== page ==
Review: Goodbye Days

One day Carver Briggs had it all—three best friends, a supportive family, and a reputation as a talented writer at his high school, Nashville Academy for the Arts.

The next day he lost it all when he sent a simple text to his friend Mars, right before Mars, Eli, and Blake were killed in a car crash.

Now Carver can’t stop blaming himself for the accident, and he’s not the only one. Eli’s twin sister is trying to freeze him out of school with her death-ray stare. And Mars’s father, a powerful judge, is pressuring the district attorney to open a criminal investigation into Carver’s actions.

Luckily, Carver has some unexpected allies: Eli’s girlfriend, the only person to stand by him at school; Dr. Mendez, his new therapist; and Blake’s grandmother, who asks Carver to spend a Goodbye Day with her to share their memories and say a proper goodbye to his friend.

Soon the other families are asking for a Goodbye Day with Carver, but he’s unsure of their motives. Will they all be able to make peace with their losses, or will these Goodbye Days bring Carver one step closer to a complete breakdown or—even worse—prison?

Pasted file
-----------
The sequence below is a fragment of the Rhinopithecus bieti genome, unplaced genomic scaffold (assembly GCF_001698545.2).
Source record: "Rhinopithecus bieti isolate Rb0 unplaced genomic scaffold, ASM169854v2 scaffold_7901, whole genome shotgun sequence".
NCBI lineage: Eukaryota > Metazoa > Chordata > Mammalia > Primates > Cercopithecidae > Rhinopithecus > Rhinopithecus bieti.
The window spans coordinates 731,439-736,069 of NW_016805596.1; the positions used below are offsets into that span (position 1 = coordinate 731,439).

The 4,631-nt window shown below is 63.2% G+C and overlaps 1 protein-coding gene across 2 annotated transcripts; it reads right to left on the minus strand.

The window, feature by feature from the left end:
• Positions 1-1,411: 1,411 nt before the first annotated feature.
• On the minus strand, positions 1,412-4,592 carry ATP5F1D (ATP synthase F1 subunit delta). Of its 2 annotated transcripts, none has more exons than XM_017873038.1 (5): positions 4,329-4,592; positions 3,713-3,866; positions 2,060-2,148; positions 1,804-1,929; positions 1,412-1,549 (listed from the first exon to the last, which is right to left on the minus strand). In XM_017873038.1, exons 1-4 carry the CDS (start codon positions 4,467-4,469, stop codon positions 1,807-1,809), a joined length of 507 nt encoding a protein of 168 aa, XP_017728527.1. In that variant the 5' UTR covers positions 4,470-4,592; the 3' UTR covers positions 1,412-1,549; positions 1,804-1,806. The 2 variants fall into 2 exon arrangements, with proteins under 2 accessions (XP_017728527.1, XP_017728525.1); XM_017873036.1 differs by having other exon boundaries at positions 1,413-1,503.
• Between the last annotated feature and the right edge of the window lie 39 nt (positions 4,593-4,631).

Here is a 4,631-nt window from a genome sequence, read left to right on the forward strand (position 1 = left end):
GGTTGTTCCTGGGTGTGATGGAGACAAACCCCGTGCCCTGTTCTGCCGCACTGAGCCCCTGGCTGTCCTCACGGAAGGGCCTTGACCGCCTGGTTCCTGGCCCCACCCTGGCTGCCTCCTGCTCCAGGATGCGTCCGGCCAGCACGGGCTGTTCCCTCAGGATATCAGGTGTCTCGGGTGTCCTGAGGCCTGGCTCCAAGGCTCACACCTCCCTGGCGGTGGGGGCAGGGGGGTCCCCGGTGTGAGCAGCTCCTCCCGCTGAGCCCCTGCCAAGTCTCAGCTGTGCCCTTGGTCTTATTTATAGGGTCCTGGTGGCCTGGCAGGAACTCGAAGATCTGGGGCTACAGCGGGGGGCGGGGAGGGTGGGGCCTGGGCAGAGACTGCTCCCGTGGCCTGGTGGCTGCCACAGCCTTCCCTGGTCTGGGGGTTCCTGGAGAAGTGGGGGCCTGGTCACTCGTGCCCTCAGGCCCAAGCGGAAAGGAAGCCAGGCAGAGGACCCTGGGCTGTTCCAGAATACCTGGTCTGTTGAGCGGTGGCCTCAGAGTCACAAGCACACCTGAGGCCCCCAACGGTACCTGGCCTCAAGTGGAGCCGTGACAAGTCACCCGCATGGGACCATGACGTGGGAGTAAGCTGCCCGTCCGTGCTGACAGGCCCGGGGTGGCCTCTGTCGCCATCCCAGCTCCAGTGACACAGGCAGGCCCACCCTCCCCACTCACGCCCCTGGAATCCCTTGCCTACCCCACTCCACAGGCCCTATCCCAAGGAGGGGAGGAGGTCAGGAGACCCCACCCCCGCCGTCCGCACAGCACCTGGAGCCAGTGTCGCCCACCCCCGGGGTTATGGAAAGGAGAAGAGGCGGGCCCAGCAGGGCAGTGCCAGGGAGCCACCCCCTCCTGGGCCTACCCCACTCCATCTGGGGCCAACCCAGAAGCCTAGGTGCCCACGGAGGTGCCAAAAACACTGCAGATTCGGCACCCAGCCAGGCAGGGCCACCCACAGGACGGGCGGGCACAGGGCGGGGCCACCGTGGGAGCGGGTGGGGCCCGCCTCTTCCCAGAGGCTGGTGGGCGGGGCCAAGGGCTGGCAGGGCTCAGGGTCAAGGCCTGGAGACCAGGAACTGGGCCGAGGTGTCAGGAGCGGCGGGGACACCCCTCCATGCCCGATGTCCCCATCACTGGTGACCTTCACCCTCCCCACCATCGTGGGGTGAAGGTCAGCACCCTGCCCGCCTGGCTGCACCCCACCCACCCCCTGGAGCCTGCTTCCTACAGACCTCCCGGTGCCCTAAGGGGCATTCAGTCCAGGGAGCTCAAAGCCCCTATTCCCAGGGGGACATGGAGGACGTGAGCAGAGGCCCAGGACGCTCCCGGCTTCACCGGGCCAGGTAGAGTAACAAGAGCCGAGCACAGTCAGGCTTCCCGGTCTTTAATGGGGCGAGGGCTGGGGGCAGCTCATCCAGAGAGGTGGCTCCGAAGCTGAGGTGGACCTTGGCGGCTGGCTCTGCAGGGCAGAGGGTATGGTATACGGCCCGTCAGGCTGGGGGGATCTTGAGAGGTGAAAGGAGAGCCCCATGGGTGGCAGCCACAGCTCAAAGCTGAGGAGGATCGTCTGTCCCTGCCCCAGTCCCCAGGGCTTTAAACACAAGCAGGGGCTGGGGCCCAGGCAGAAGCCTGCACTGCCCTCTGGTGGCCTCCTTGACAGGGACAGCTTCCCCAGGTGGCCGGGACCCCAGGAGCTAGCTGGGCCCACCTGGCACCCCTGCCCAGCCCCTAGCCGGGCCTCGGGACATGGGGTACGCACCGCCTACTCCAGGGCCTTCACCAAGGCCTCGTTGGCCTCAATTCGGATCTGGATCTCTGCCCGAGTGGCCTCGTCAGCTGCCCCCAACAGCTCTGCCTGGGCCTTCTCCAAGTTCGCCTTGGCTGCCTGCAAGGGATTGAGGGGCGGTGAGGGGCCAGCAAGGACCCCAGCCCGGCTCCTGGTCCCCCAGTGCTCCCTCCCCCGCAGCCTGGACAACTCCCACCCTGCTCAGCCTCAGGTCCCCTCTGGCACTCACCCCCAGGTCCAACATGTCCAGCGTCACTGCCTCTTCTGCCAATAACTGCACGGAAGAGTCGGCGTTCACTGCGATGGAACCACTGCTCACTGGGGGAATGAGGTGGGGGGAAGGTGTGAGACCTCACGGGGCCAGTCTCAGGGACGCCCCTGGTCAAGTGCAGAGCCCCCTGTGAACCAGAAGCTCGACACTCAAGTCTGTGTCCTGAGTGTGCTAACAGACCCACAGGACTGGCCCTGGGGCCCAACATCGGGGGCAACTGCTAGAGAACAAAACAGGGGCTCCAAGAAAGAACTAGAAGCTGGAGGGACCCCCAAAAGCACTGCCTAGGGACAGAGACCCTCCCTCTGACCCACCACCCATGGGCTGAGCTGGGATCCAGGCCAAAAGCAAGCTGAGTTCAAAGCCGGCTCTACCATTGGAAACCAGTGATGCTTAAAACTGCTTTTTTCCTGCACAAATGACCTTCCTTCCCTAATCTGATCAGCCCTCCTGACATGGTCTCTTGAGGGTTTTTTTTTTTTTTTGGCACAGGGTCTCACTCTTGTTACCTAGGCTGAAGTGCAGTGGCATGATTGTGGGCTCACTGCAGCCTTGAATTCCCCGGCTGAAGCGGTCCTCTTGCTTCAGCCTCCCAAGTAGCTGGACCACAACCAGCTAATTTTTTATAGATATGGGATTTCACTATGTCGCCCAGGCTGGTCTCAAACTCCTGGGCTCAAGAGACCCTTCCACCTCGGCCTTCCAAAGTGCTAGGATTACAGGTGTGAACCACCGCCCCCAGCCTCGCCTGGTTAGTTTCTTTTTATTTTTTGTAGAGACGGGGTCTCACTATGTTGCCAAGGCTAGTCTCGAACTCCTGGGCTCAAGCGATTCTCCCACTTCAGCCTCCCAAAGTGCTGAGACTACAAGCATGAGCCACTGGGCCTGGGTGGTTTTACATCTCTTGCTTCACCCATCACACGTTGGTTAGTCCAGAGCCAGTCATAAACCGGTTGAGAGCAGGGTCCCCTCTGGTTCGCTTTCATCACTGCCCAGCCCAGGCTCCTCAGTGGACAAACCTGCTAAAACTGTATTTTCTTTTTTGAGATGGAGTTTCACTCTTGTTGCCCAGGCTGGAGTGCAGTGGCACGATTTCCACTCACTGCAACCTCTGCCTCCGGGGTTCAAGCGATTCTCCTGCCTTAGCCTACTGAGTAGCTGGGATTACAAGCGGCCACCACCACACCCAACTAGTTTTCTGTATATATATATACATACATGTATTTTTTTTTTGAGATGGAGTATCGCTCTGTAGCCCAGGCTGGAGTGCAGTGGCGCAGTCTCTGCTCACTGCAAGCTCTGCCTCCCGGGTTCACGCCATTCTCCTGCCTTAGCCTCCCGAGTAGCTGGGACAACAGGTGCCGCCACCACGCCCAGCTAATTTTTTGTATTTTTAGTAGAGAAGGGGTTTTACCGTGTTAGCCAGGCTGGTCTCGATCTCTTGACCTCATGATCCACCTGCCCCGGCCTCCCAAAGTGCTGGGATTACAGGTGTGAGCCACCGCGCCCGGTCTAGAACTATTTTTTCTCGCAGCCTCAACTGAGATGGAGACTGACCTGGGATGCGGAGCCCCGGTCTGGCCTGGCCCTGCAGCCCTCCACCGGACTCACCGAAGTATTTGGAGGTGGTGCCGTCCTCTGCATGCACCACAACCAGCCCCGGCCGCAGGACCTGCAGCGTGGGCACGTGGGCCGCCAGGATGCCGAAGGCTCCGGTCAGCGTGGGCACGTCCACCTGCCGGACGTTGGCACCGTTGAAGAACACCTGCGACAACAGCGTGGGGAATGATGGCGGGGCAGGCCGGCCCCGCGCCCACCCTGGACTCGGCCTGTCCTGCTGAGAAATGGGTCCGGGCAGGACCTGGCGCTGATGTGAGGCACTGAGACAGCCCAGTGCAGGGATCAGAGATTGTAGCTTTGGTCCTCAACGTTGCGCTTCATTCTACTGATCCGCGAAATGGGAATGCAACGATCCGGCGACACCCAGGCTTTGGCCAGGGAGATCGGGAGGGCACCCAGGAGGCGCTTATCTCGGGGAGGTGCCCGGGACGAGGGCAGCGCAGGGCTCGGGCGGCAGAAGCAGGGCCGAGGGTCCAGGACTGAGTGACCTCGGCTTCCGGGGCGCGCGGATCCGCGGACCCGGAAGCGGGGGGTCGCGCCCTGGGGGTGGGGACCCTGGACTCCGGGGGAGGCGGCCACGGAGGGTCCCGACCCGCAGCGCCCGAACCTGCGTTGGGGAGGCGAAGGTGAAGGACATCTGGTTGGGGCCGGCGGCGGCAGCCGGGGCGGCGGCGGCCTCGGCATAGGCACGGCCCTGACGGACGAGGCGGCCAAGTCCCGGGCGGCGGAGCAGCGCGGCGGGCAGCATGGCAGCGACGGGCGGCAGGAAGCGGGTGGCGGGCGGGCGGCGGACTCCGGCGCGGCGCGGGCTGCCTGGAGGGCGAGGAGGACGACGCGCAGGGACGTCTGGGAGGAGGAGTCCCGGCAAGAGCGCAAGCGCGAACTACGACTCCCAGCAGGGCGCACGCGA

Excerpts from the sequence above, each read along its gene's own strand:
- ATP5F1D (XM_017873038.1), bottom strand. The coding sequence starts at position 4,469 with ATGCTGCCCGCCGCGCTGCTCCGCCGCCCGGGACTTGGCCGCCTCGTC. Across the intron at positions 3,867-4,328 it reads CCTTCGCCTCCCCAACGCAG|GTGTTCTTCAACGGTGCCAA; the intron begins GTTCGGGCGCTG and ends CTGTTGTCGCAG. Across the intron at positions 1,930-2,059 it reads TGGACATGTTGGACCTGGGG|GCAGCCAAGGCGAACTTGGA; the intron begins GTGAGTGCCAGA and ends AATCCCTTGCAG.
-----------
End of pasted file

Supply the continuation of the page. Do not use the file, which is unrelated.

“Where are you guys?  Text me back.”

Carver Briggs never got a reply to his text, which he had sent to his best friend Mars.  Mars had been driving home from the movies with their other best friends, Eli and Blake. The police found a half-written response to Carver on Mars’ phone after his car rear-ended a stopped truck, killing the three boys.

Now Carver not only has to spend senior year without this best friends, but with the guilt that has been eating at him.  And it’s not like anyone has made it easier for him… Eli’s twin sister is turning the school against him and Mars’s dad, who is a powerful judge, is trying to get a criminal investigation opened up against Carver to blame him for the death of Mars.

The thing is, Carver blames himself too.

He does have allies though, including Blake’s grandmother, Nana Betsy.  One day, she proposes the idea of a Goodbye Day to remember Blake by sharing their favorite stories of him and giving him a proper goodbye.  After this, Carver begins to reach out to the other families to have “goodbye days” with them as well.

I’m a mess even writing this review… that’s how badly Goodbye Days tore me up.  I can honestly say that this is one of my top reads of the year and right now this book is at the top of my favorites list.  I highly, highly, highly recommend it!

This book gives an honest look at grief, guilt, and consequences, and it shows us how we can heal through the celebration of one’s life instead of focusing on them not being there.  And most importantly, it teaches us to value our time with our loved ones while we are all still here.

Rating: 5/5 stars

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